Moody’s: Providence finances jeopardized by Medicare rulingFebruary 9th, 2012 at 12:34 pm by Ted Nesi under Nesi's Notes, On the Main Site
No surprise, perhaps, but Moody’s Investors Service has weighed in and agreed with Providence Mayor Angel Taveras and Governor Chafee that last week’s court ruling blocking the capital from moving retirees from Blue Cross to Medicare could do major damage to its battered balance sheet.
In a report issued Tuesday, Moody’s said Superior Court Judge Sarah Taft-Carter’s injunction barring the $6 million in Medicare savings puts in jeopardy “a relatively small, but important component” of the city’s balanced budget plan. Taft-Carter argued the “alleged savings would not save the city from financial ruin.”
Moody’s, which downgraded Providence’s credit rating to A3 with a negative watch last March, called the ruling a “credit negative” for the capital. Taveras said the Medicare decision has the city on “the brink of bankruptcy.” The Rhode Island Supreme Court may decide Thursday whether to allow an expedited appeal by the city.
(Moody’s analyst Susan Kendall used Providence’s original $11.6 million estimate of the Medicare savings, which has since been cut to $8 million because of penalties the city must pay to sign the retirees up. Of that amount, $6 million is now in question for the police and fire retirees who sued.)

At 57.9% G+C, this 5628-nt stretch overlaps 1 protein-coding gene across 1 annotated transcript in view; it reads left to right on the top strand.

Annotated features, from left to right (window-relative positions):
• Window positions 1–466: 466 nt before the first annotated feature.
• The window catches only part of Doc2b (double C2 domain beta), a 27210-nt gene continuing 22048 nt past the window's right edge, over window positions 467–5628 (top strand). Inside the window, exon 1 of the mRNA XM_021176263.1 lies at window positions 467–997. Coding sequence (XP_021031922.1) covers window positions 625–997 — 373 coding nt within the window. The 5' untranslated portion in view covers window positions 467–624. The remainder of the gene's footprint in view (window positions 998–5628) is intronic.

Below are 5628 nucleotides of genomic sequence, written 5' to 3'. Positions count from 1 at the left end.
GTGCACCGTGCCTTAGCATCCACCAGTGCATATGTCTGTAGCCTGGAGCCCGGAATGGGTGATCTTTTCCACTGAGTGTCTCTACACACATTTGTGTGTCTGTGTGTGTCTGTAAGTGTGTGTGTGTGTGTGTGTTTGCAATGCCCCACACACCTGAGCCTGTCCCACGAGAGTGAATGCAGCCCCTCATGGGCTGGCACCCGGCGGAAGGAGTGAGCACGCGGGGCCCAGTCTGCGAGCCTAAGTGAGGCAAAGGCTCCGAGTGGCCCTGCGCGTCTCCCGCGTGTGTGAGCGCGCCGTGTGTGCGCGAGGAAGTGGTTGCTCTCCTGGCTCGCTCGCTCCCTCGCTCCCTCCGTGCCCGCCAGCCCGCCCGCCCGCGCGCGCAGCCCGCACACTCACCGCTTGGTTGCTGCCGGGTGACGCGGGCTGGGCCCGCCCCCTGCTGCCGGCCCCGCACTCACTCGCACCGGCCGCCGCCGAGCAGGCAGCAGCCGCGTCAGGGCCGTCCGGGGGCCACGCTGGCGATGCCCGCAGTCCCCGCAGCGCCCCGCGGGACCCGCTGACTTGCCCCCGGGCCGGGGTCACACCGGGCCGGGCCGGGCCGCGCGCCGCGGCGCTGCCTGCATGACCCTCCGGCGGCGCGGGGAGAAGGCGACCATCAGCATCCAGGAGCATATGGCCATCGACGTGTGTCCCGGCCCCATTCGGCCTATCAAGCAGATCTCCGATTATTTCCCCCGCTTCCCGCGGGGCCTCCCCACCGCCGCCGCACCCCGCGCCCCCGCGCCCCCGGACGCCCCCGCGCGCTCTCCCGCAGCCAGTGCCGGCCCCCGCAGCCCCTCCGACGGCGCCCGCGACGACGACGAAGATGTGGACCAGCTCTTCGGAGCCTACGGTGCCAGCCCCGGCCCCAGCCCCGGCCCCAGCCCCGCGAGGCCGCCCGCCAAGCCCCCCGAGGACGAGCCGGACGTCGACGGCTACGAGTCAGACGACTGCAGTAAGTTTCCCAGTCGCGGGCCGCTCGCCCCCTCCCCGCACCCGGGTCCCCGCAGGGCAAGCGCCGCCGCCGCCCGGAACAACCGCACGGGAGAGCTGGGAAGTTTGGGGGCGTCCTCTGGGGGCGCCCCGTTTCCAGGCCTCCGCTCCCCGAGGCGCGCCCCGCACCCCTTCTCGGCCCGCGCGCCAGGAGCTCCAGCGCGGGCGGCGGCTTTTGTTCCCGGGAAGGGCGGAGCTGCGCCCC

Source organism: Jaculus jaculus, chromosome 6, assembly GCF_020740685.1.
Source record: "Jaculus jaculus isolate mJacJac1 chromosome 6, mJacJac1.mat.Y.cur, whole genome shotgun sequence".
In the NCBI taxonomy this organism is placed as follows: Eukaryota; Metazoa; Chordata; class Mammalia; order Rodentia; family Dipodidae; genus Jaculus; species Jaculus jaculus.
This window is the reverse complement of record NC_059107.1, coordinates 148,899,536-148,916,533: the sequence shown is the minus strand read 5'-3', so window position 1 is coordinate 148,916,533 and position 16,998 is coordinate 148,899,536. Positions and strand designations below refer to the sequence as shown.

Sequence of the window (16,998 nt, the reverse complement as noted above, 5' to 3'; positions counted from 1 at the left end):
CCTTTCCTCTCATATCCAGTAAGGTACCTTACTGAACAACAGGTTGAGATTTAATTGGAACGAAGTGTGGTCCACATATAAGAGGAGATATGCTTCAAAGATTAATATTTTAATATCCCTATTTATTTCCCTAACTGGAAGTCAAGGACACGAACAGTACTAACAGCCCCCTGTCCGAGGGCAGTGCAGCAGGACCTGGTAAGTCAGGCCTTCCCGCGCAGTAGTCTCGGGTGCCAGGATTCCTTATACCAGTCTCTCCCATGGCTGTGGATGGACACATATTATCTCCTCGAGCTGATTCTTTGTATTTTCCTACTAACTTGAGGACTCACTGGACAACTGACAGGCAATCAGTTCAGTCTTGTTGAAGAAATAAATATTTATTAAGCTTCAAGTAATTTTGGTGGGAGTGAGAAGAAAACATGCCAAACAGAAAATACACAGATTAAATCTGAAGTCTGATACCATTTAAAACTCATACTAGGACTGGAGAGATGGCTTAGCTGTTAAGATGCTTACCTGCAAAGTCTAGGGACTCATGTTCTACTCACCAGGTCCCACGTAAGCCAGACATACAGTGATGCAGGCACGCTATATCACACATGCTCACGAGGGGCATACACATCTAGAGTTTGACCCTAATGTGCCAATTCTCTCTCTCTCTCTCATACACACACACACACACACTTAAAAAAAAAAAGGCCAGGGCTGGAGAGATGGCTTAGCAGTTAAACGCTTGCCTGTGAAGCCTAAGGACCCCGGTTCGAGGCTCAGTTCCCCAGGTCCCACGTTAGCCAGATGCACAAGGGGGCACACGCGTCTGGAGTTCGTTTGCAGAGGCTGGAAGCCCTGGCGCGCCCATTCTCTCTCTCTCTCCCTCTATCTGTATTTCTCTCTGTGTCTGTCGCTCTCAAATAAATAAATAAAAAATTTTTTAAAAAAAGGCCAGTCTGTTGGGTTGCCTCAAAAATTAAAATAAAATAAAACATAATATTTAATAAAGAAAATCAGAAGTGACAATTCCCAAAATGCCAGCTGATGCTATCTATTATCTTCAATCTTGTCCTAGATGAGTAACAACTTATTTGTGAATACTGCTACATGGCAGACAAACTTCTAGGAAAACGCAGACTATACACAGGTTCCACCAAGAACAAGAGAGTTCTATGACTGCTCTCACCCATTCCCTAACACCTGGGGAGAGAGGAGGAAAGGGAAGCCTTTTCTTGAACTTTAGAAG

“Stagnant revenues and mounting pressure from city and school expenditures have driven [Providence's] annual budget deficits, resulting in a sharp decline in reserves,” Kendall wrote. She said the main reason the city didn’t start the year with a cash flow shortage was its decision to borrow money.
Kendall singled out former Mayor Buddy Cianci’s last years in office, along with market losses in 2002 and 2008, as key drivers of the city’s ballooning $901 million unfunded pension liability. “The city greatly underfunded its local pension system from 1998 through 2003, shifting the burden to future years,” she said.
Kendall added that “state oversight could be an option” for Providence because of its lack of cash reserves. Central Falls, which filed for bankruptcy last August, and East Providence are already under Fiscal Stability Act oversight. She also expressed concern about Woonsocket’s finances.
(chart: Moody’s Investors Service)